Insurance: Credit card balance insurance is not for everyone

By Bill Knight

Know your needs

If you apply for a credit card these days, you will probably be offered something called Credit balance insurance. This kind of insurance can provide some coverage of your credit card balance in the wake of unexpected events, such as a serious injury, disability, accidental death or job loss. If you usually carry a large balance from month to month on your credit card, this kind of insurance might hold some appeal for you.

Credit balance insurance is not for everyone, though. It is fairly expensive and comes with several conditions and limitations that you should be aware of. Depending on your situation, there may be better kinds of insurance available for you.

Do you need credit balance insurance?

Credit balance insurance is optional and is never a condition for getting a credit card. Considering the coverage it offers, this type of insurance is more expensive than regular forms of disability or life insurance. You might not need it if you are covered in other ways. For example, if:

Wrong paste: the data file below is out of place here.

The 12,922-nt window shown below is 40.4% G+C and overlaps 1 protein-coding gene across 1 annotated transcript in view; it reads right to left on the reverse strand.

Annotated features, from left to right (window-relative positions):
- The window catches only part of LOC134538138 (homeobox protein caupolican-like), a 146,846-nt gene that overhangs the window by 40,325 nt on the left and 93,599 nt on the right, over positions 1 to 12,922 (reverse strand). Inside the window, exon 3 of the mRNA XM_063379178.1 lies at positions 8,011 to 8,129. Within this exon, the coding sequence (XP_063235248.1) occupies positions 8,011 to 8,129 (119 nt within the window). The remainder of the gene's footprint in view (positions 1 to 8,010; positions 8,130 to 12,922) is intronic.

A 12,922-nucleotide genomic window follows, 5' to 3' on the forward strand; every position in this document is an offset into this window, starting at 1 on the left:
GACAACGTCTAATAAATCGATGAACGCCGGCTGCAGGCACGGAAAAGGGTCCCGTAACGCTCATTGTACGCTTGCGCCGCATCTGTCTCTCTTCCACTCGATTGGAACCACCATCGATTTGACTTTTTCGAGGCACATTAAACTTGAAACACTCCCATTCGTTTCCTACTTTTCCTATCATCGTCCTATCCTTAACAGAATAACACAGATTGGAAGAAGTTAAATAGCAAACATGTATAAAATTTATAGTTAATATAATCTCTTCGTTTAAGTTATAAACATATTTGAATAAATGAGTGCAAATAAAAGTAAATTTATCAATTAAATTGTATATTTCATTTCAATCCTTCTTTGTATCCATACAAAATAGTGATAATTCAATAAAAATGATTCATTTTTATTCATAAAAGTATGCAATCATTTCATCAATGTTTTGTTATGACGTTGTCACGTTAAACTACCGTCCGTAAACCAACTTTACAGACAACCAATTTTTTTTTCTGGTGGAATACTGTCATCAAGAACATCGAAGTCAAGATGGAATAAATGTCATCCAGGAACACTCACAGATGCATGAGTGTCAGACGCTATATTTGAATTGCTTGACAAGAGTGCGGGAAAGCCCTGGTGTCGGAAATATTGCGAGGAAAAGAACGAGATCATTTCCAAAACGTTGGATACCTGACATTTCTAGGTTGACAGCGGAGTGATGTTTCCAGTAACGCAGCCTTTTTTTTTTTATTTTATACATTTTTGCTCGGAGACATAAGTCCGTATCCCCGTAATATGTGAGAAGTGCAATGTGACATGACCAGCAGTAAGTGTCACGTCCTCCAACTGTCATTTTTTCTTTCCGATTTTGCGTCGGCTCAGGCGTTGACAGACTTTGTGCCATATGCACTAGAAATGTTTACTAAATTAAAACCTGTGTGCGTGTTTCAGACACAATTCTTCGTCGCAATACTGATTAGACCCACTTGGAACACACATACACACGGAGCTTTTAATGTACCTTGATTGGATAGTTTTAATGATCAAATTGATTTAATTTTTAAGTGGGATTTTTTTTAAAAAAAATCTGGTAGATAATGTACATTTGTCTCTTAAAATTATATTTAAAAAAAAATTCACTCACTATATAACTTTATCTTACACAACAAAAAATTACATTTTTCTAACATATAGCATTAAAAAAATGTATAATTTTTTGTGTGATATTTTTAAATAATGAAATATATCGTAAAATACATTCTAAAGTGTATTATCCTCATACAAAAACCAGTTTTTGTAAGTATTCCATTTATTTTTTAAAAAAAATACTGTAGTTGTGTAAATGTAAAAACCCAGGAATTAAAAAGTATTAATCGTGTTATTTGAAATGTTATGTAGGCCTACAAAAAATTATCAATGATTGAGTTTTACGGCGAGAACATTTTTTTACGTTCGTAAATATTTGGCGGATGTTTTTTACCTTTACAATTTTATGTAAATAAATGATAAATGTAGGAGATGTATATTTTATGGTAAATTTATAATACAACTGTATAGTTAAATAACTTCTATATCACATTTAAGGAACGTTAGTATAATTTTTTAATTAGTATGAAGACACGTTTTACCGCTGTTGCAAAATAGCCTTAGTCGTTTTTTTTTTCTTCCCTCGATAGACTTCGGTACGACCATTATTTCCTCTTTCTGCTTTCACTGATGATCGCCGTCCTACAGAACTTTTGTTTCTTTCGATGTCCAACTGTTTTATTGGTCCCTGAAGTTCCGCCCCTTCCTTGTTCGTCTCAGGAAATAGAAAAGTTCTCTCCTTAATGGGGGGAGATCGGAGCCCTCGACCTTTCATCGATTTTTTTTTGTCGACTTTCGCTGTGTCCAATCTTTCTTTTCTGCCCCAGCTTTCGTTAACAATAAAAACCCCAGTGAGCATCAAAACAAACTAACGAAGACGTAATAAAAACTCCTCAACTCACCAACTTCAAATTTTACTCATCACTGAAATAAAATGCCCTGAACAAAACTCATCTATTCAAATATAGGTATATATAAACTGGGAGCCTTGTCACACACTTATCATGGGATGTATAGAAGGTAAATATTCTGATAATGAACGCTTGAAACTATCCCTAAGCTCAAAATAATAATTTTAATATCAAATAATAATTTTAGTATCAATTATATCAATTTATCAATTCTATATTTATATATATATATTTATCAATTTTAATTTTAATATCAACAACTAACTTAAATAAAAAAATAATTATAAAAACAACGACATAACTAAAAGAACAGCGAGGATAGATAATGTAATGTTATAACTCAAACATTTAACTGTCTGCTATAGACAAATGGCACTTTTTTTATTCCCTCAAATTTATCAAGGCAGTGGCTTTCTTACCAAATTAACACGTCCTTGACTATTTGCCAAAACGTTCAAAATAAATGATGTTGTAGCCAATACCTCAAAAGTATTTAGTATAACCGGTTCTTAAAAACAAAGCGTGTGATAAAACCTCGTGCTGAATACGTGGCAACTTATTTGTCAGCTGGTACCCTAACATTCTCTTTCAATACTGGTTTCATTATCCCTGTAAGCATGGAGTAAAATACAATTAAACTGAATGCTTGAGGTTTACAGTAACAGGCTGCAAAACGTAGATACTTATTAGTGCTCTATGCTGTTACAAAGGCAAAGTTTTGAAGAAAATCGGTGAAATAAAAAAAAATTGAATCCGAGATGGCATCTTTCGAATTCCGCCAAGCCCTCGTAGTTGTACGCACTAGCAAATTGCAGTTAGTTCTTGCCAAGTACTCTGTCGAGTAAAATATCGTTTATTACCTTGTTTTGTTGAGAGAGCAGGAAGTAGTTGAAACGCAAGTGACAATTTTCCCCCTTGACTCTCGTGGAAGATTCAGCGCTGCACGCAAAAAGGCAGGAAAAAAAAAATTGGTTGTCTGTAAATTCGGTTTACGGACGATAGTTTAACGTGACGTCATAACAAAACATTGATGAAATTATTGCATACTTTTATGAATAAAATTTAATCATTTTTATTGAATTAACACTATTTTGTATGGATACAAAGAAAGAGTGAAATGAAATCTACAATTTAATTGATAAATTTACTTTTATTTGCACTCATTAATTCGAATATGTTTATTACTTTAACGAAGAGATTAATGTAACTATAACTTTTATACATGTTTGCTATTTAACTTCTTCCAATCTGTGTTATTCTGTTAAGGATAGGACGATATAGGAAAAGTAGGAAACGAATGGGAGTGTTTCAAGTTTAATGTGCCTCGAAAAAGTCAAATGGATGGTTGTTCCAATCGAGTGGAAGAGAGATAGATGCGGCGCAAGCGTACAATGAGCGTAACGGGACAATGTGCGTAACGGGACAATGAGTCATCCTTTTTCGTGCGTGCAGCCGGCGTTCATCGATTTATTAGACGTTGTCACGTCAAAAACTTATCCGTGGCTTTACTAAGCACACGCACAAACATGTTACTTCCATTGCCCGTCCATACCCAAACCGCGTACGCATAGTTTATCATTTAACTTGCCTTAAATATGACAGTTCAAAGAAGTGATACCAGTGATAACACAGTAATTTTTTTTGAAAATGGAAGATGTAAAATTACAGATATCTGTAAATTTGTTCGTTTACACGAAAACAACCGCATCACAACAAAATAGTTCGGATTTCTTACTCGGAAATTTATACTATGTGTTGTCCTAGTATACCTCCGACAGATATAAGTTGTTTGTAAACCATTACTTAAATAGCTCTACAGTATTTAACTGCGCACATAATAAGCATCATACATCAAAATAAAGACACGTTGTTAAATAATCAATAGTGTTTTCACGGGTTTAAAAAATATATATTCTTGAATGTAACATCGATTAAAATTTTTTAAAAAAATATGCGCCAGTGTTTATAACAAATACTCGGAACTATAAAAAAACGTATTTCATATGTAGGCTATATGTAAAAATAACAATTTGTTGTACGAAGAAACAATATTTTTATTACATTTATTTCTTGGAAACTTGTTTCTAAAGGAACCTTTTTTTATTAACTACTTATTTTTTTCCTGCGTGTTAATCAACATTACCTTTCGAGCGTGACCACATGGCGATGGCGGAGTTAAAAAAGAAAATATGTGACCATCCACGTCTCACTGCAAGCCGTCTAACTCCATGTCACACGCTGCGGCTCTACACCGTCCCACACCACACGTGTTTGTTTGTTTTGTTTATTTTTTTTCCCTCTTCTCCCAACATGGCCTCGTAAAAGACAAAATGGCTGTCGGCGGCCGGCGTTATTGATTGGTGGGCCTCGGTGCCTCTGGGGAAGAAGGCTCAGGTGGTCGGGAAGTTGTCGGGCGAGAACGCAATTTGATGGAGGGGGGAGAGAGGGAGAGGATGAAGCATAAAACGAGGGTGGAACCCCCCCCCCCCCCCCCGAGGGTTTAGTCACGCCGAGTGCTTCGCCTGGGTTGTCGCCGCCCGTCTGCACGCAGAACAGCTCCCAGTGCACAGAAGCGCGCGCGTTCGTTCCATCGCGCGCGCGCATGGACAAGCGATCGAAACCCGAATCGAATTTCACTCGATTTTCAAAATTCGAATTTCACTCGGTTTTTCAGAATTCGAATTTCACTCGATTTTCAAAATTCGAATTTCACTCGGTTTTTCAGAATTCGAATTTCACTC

• you are covered by another life insurance plan that will help pay off your debts in case of death or a disability (for example, through your employer);
  • you will have enough income from other sources (for example, from rental property, accumulated savings, or investments) to make your minimum credit card payments if you become ill or lose your job.

What kind of protection does it give you?

You must be less than 70 years of age to qualify for this kind of insurance. It essentially offers protection in two kinds of situations:

Injury, disability or job loss

If you become injured, disabled or lose your job and you have trouble paying your credit card bill, the insurance company will not pay off your entire balance, but it will make the minimum payments on your credit card for you. This can prevent damage to your credit rating during the time you are unable to make your payments. The following terms and conditions will usually apply:

  • The insurance company will make your minimum payment until you return to work (in some cases for a limited time period of up to 24 months) or until a maximum benefit is reached (usually between $5,000 and $50,000) - whichever comes first.